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”Indian RS data products are very competitively priced“
What are the main services offered by National Remote Sensing Centre (NRSC)?
Historically National Remote Sensing Centre (NRSC) has offered to Indian users the standard and value-added satellite data, aerial services, maps and consultancy for EO application projects, disaster management information services and capacity building. While for foreign users, services are providing IRS satellite data, establishment and upgradation of ground stations for IRS data reception and RS data contributions from Indian Space Research Organization (ISRO) for disaster agreements such as International Charter and Sentinel Asia. Access to all historic EO data acquired at Shadnagar, about 1000 Terrabytes, is the other service offered by the NRSC. Recently, the NRSC has invested in signifi cantly improving these services that enhance access to EO data and facilitate use in natural resource management and emergency services by
(a) realizing IMGEOS (Integrated Multi-mission Ground segment for Earth Observation Satellites) at Shadnagar Campus to reduce turnaround time (TAT) and increase capacity to deliver more products per day
(b) operating LFDC (Large Format Digital Camera) and ALTM (Airborne Laser Terrain Mapper) to provide all digital aerial services
(c) in addition to standard/ value added RS products, provide Geophysical Products from OCM and Scatterometer of Oceansat-2 and DEM from Cartosat-1, and
(d) provide visualization and selective free EO data access and WebGIS through Bhuvan (http://bhuvan.nrsc.gov.in).
Would you like to highlight key points of Remote Sensing Data Policy (RSDP – 2011)?
The RSDP 2011 should be seen as next step over RSDP 2001 in facilitating wider access of RS data in the country. Its two key points are, fi rst, that it allows dissemination of RS data from Indian and foreign sensors of 1m and coarser spatial resolution to all users in India (in contrast to earlier limit of 5.8m) and second, it assigns the NRSC the responsibility of data dissemination for this category as well as higher spatial resolutions after following the prescribed safeguards of user certifi cation.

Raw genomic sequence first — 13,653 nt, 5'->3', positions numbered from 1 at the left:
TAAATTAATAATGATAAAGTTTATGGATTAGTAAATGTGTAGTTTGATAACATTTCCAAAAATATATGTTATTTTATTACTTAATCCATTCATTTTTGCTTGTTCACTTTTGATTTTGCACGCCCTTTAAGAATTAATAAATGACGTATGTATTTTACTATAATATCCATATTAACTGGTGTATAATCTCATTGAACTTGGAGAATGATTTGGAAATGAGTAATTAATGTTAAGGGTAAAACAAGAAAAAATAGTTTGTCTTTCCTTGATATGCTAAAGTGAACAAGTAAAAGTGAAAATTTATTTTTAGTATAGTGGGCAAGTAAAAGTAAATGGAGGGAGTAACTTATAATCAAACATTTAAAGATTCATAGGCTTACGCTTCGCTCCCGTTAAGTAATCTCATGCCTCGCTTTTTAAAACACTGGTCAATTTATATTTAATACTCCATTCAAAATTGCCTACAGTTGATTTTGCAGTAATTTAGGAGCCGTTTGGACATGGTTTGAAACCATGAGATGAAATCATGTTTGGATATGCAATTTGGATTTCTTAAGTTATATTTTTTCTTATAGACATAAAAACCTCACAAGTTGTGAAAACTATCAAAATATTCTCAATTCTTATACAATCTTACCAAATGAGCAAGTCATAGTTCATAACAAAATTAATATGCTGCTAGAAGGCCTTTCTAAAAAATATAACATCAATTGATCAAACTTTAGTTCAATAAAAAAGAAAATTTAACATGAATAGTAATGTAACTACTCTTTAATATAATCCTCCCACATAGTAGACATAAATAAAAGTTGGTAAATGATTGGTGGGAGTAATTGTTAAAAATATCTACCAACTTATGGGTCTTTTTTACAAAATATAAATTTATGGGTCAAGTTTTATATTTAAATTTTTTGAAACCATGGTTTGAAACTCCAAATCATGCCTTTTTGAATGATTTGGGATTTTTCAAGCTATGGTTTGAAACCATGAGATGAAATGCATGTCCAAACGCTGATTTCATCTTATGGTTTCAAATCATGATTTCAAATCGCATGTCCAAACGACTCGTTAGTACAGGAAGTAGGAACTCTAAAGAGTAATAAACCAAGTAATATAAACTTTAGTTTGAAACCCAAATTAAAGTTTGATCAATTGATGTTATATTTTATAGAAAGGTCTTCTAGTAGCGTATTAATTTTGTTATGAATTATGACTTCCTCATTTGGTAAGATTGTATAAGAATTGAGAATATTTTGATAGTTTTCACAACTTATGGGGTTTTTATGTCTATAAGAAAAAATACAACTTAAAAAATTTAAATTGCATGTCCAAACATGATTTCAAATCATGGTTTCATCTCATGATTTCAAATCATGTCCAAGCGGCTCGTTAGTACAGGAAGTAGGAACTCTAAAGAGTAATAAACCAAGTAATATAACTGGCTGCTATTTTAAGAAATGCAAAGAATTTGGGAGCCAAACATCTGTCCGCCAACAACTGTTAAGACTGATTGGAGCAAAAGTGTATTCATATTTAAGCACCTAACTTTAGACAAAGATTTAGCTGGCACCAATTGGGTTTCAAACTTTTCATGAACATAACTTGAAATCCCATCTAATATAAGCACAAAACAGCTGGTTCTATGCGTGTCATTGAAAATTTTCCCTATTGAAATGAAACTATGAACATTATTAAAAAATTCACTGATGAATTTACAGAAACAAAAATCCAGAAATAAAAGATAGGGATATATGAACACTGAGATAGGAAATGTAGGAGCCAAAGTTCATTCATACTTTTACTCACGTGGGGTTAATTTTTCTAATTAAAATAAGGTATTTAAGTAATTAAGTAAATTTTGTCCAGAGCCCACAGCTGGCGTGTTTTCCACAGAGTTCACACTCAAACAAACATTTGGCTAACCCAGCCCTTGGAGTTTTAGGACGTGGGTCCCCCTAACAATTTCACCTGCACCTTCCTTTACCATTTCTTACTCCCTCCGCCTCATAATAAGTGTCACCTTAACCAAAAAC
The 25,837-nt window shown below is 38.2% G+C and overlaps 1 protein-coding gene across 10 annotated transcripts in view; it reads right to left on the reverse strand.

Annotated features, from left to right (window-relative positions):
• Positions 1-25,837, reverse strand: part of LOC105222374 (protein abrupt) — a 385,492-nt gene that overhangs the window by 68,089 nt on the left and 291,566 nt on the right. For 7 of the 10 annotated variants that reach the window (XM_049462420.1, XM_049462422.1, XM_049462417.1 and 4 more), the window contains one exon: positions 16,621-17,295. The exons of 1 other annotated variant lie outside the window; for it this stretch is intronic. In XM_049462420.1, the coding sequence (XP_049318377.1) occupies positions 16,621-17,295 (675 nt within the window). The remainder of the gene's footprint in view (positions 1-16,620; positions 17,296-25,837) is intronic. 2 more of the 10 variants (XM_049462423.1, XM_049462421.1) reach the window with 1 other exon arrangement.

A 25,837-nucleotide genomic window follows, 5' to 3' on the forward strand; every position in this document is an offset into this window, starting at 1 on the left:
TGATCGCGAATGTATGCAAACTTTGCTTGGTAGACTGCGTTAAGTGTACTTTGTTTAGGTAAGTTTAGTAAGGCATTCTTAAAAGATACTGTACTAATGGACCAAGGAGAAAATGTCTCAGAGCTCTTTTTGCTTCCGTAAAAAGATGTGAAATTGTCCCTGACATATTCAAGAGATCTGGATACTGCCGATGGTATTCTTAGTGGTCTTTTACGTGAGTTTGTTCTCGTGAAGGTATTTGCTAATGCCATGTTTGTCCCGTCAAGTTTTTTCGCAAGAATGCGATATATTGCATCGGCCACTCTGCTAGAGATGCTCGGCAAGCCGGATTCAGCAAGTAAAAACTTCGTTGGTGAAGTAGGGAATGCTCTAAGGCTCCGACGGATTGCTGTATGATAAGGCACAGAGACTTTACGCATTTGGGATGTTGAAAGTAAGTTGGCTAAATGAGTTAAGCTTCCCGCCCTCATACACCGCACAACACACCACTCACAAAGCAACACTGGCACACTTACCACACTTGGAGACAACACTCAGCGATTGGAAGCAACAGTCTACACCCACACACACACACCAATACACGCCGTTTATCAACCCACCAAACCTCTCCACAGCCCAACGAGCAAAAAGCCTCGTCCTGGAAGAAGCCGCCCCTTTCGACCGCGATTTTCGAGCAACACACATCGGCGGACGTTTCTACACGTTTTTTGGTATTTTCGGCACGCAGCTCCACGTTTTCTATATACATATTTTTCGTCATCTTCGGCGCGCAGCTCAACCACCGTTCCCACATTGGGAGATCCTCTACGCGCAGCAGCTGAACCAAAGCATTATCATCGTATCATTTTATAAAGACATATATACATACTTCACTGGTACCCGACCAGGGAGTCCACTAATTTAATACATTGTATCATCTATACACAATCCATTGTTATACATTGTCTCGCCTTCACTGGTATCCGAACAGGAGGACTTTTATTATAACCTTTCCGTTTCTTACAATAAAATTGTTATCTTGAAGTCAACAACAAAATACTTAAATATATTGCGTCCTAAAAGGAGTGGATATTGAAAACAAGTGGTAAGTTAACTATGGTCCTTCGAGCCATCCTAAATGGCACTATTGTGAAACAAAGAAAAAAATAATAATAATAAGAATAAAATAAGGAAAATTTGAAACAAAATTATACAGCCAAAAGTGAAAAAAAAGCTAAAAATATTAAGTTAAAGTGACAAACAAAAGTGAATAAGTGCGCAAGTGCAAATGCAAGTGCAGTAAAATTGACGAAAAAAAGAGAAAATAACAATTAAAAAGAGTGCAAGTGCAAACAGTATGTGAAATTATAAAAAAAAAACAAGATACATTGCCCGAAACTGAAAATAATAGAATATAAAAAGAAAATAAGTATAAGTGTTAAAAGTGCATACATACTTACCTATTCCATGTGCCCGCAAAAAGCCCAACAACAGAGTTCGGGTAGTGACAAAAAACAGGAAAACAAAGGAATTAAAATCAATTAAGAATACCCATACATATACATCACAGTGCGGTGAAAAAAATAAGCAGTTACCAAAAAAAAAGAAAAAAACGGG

Would you like to share any recent experience where NRSC contribution in terms of importance and utilization of EO data was felt signifi cantly especially in the fi eld of disaster monitoring or management of natural resources?
The NRSC has been at forefront of providing national scale inputs for natural resource management to various Central Government Agencies. Recent completed projects appreciated for relevance and content are Wasteland Change Analysis (2005-06 to 2009- 10) and Land Degradation Mapping of country (specifi cally enriched by integrating National Bureau of Soil Survey and Land Use Planning (NBSS & LUP), Nagpur fi eld data on soil analysis) while hydro-geological mapping being carried out under Rajiv Gandhi National Drinking Water Mission (RGNDWM) provides information for locating well for providing water for domestic use. Last year all major fl ood events were mapped for extent and data provided in very short period to state and central agencies for their relief operations. Particularly during last year in September, Orissa fl ood inundation maps were used for relief operations and RS-derived Vegetation Indices for Mandal-wise drought assessment over Andhra Pradesh received commendations from user agencies. It is also acknowledged by the global weather forecasting community is the acquisition of Scatterometer data globally using ground station at Svalbard (Norway) and within 150 minutes for making the geophysical product available for assimilation in weather forecast at Eumetsat.
What is new in Bhuvan? How has been the response= of users to Bhuvan ?